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Parr is a highly important artist from twentieth century Inuit art history. His drawings visualize an important period of transition from semi-nomadic life to relocation in settlements, such as Kinngait (Cape Dorset). A hunter for most of his life, he settled in Kinngait with his family in his later years due to an accident that prevented him from continuing to hunt [1]. Parr was introduced to drawing and printmaking at the WBEC studios where he began to create his energetic yet minimal works [2].

In Untitled (family) (c.1960s) three human figures are depicted including a man carrying a hunting spear and a woman with traditional Inuit tattoos who is holding the hand of a small child. At the bottom of the page are two blue animals, one with sharp purple teeth and a larger mid-section. The human family is drawn in a blocks of blue and brown pencil that is loosely crosshatched. The figures are distinctly human and animal but are also vague and do not seem to be specific individuals. It is as if Parr is recalling a scene from his life but the details are no longer clear, recalling who was there but not how they appeared.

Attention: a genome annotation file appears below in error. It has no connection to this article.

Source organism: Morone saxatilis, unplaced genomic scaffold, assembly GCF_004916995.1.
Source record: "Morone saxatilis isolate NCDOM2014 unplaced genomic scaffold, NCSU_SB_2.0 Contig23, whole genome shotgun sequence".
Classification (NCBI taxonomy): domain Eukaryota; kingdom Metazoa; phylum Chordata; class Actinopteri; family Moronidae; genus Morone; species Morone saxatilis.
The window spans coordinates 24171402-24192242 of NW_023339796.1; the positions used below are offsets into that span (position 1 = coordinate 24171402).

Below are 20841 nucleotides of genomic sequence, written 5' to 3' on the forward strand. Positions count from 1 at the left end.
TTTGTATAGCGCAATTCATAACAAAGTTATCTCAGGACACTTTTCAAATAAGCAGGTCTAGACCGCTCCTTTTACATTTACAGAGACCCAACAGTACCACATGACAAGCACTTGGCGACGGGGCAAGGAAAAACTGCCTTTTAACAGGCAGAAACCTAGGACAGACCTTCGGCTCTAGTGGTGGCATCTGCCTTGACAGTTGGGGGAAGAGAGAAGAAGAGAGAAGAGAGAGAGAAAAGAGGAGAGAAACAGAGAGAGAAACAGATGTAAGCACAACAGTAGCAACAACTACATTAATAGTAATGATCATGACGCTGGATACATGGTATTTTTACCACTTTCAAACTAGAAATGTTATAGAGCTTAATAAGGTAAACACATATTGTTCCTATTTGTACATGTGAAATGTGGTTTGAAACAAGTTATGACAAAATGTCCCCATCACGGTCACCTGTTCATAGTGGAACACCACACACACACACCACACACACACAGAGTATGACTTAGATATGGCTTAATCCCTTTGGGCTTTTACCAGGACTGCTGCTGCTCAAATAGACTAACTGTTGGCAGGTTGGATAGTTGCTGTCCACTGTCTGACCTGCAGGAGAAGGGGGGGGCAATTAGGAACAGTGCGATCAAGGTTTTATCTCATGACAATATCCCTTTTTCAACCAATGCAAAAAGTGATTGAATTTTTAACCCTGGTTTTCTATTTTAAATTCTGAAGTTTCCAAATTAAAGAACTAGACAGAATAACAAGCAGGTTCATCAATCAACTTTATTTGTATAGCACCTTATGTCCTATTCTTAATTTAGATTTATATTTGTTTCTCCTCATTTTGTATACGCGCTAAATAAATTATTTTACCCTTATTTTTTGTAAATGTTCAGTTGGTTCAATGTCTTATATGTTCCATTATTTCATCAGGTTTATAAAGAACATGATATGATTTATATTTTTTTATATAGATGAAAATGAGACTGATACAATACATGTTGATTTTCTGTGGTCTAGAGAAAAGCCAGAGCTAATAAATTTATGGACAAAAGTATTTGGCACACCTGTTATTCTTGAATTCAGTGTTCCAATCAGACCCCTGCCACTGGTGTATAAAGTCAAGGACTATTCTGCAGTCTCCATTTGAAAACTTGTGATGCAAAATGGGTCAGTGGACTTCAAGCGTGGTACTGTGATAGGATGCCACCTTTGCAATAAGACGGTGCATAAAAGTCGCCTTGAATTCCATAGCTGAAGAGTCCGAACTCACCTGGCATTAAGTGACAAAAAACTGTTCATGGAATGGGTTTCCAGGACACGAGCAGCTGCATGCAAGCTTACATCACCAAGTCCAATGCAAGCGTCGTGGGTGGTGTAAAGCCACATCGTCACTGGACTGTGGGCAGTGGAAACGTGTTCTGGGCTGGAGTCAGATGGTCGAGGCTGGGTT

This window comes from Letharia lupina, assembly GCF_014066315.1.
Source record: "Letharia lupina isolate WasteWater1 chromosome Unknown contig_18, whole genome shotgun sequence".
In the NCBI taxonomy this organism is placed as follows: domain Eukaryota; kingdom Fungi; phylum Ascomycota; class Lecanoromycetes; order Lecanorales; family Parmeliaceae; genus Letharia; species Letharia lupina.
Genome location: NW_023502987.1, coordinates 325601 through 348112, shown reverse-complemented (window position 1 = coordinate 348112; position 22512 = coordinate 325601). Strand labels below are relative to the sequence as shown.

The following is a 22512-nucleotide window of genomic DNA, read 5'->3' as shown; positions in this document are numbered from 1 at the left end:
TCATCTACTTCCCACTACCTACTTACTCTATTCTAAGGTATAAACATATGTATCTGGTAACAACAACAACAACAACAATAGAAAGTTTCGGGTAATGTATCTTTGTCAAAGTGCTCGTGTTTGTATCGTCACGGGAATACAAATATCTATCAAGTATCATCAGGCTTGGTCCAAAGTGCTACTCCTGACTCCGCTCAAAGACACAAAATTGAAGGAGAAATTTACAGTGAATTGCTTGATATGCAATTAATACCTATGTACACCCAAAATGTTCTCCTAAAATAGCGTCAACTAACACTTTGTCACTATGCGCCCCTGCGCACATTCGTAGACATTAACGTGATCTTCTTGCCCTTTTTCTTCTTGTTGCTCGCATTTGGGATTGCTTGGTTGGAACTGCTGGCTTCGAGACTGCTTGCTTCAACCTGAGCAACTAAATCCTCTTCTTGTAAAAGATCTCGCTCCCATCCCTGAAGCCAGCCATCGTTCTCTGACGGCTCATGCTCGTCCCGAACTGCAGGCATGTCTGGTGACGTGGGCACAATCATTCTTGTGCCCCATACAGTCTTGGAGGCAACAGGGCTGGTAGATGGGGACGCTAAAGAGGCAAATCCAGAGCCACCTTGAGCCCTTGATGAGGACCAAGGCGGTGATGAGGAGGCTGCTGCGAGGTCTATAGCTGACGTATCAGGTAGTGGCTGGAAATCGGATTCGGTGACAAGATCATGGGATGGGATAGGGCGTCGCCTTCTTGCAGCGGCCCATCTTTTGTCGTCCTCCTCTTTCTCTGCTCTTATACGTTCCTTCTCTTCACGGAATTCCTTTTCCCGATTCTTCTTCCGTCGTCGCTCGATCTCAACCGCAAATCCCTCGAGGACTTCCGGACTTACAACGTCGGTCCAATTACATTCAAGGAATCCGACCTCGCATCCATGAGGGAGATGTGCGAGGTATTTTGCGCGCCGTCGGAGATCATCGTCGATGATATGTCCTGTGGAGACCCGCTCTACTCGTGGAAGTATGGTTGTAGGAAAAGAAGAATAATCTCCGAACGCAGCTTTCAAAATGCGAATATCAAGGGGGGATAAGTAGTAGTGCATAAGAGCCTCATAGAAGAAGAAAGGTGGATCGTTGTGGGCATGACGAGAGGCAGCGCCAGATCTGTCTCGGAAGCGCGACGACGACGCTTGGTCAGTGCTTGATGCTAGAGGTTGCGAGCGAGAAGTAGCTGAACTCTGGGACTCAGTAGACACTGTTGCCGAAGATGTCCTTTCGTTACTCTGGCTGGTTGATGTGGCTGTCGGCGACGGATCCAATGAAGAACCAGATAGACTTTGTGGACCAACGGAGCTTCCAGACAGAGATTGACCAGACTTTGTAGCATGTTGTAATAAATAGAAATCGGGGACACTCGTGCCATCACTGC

Parr is a significant artist who influenced later generations of artists in Kinngait. His work has been exhibited internationally and was featured on a postage stamp in 1977. Parr’s work is held in the permanent collections of major institutions including the Art Gallery of Ontario, Toronto, ON, Winnipeg Art Gallery and the Metropolitan Museum of Art, New York City, U.S.



1977 A stamp with the walrus hunt scene from Parr's "Hunters of Old" is released.

1991 "Walrus Hunters on Sea Ice" (1961) is featured on the cover of the fall issue of Inuit Art Quarterly.


1. The Centre for Contemporary Canadian Art, “Parr”, The Canadian Art Database, Accessed February 20, 2018, http://ccca.concordia.ca/inuit/bios_english/parr_bio.html 
2. Werner Zimmermann, “Parr: His Drawings” Inuit Art Quarterly 4, no. 1 (Winter 1989): 28-31.